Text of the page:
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The Geyser Peak you don’t know – Appellation Series wines

Ondine Chattan has completed her 15th harvest at Geyser Peak.
Ondine Chattan has completed her 15th harvest at Geyser Peak.
Geyser Peak

If you drink a bit of wine, you probably know that Geyser Peak is a northern California winery that makes decent supermarket wine. And they are proud of that. What you may not know is that they also do some very good, very interesting limited-production wines that are not so readily available – though they should be.

I had lunch earlier with the lovely Ondine Chattan, chief winemaker at Geyser Peak. It was so interesting to speak with her about their smaller production wines from the Appellation Series. These are the ones I enjoy. While their large production wines are their “bread and butter,” the little guys are so much more fun.

For example, they are probably best known for their California Sauvignon Blanc. As the name states, it is sourced from various places in California. They make almost 200,000 cases of it, and it’s one of the best selling Sauvignon Blancs in the greater marketplace.

On the other hand, they also make a River Ranches (Russian River Valley) Sauvignon Blanc (2012), which is quite lovely. It has less residual sugar, better acidity and much more focused flavors. It’s harder to find, and about $10 a bottle more than the California appellation wine. It’s seriously worth it, but they only make 796 cases of this. That sounds like more than it is when you spread it over a big country.

Moving to Chardonnay, of which I am a big fan but also not that tolerant, they make a Water Bend from Sonoma County (2012) – and only 1700 cases of it. The style of oak, from which the name generates, is so entirely different than what I am used to seeing.

First of all, it is completely fermented in oak – from first-year through third-year barrels. This means that you would normally expect some dominant oak characteristics (at least partially). Water-bent oak is such a vastly different creature from fire-bent oak, and that is so apparent on the wine. While the oak is all French, I couldn’t notice those characteristics or that level or that it was new.

Water bending oak barrels allows for a totally different extraction of flavors, contributing a soft and round texture to the wine. It’s vastly different from what you would expect from wood-fired oak of this same provenance and age. The wine was much cleaner, more complex and generally more enjoyable than I would have expected. (It’s about $22 at retail).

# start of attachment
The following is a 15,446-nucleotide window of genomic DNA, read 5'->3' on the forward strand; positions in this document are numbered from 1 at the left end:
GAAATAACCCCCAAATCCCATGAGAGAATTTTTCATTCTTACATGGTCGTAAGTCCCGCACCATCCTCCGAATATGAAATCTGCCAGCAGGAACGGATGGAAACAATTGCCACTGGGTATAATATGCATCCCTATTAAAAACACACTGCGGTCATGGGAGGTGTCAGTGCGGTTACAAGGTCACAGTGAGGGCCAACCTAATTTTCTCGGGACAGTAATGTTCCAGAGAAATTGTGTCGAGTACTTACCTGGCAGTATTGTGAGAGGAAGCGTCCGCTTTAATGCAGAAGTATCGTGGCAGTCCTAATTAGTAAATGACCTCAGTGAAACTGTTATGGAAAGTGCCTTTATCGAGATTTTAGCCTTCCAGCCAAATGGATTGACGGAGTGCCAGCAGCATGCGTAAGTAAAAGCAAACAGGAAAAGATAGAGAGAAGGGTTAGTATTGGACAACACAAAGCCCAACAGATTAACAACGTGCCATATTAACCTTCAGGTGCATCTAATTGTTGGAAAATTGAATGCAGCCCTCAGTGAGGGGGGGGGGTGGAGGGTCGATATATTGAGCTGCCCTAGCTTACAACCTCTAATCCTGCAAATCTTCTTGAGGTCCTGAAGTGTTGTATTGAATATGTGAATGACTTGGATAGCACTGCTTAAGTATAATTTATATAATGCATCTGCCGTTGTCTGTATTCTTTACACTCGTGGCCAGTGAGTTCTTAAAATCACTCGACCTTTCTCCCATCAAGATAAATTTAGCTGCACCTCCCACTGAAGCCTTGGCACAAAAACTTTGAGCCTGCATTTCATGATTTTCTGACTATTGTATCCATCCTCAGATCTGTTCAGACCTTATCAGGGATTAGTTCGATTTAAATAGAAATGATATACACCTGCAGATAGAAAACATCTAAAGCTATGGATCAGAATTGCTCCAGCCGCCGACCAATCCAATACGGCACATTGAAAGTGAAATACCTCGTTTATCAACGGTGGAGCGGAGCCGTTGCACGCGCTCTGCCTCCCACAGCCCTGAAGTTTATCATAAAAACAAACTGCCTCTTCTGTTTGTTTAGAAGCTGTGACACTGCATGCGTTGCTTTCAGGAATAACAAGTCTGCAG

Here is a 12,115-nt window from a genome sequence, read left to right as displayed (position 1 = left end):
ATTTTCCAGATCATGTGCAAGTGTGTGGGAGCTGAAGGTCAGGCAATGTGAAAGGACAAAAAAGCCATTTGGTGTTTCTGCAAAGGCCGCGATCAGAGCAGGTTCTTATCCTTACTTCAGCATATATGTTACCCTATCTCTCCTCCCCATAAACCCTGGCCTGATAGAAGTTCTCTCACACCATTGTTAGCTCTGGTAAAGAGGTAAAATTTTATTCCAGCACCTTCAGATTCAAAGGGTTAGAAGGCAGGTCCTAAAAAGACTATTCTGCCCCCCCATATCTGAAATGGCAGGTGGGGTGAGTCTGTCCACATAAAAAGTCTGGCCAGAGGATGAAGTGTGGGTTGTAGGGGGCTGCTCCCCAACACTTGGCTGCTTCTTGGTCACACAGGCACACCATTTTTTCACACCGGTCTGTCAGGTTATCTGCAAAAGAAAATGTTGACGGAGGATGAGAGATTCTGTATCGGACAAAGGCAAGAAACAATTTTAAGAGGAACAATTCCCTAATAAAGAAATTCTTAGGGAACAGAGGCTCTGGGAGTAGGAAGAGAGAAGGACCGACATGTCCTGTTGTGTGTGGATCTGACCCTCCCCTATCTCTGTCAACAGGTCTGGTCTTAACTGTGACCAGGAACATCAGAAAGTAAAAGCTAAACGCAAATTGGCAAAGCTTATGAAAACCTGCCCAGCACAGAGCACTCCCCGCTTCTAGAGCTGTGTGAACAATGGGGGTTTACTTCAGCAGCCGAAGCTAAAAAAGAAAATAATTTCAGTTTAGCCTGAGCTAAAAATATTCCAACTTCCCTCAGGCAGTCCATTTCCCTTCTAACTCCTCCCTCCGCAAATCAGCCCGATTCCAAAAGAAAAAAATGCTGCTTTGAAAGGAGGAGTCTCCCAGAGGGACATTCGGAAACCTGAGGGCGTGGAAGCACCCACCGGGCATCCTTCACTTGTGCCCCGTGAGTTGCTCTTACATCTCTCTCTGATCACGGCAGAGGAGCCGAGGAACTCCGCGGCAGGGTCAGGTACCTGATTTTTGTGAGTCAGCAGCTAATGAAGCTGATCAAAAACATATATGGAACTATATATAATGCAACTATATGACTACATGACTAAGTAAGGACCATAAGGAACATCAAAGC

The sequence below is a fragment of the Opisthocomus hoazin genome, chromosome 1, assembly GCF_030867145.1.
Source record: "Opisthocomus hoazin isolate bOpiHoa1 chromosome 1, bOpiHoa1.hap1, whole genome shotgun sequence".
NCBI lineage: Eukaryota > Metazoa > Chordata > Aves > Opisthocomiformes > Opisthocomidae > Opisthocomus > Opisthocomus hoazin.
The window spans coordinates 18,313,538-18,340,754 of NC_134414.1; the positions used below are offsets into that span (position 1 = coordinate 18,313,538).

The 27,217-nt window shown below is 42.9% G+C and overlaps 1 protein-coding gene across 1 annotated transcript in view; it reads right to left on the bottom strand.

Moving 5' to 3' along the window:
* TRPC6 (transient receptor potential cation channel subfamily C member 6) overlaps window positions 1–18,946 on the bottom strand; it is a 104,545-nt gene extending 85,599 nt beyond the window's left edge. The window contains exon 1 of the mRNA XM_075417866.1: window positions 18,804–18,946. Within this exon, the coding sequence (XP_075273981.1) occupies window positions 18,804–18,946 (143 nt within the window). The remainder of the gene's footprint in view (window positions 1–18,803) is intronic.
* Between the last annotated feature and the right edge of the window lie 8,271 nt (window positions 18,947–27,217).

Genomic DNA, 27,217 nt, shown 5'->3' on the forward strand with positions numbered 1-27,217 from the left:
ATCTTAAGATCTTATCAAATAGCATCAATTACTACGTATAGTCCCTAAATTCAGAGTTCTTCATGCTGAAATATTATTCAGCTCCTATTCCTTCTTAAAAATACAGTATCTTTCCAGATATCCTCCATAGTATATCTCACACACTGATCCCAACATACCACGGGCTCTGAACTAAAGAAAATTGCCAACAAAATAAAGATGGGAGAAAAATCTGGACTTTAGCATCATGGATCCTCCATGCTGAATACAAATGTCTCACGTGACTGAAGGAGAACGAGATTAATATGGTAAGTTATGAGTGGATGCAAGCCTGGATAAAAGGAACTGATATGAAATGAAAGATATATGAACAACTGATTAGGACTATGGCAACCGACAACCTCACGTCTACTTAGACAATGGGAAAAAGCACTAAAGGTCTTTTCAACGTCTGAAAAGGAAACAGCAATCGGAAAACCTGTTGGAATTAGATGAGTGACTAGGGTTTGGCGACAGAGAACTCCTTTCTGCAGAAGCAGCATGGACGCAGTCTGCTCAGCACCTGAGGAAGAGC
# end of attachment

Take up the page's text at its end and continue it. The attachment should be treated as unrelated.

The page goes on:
They only make 500 cases of their Pluto’s Fury Pinot Noir (2012) from the Russian River Valley of Sonoma. First of all, why is it called Pluto’s Fury? Who did it offend? Actually, no one. The name comes from one of the historic geysers that were in the region before most of the wineries we now know were built.

While this is obviously a California Pinot Noir, it does speak well for its Russian River Valley roots. High levels of acidity, elegant fruit (mostly red – cherry, raspberry, strawberry, etc) and lovely “dirt,” really speak to why this is a wine to look for at about $28.

There are also a few Cabernet Sauvignon-based wines that are sourced from the Alexander Valley. The grapes for their Walking Tree Cabernet Sauvignon (2011) grow on the western or sunnier bench of the valley. The wine also contains 8% Petite Syrah. The warmer afternoon sun helps develop robust fruit. This is a big, bold California Cab that shows dark and red fruits, tea and woody notes. It’s $28.

The 2011 Tectonic is a blend of 69% Cabernet Sauvignon, 15% Petit Syrah and 16% “other red.” This is an easy drinking wine with good acid and length. The tannins are smooth, and the length long. The wine is named in honor of Geyserville’s geological history and “the upheaval of the earth’s crust that created our namesake Geyser Peak Mountain.” Also, $28.

Finally, we tasted the 2011 Devil’s Inkstand, which is a blend of 69% Cabernet Sauvignon, 15% Petit Verdot and the last 16% is a mix of Malbec and Petite Syrah. The grapes for this wine are grown in vineyards that have (among them) all four exposures. There are only 350 cases of this made. It’s a complex, nuanced wine that’s big and bold. “Devil’s Inkstand takes its name from one particularly intriguing spring with notably steep sides and great depth causing the water within to appear black as ink.” $50.

These wines can be purchased online

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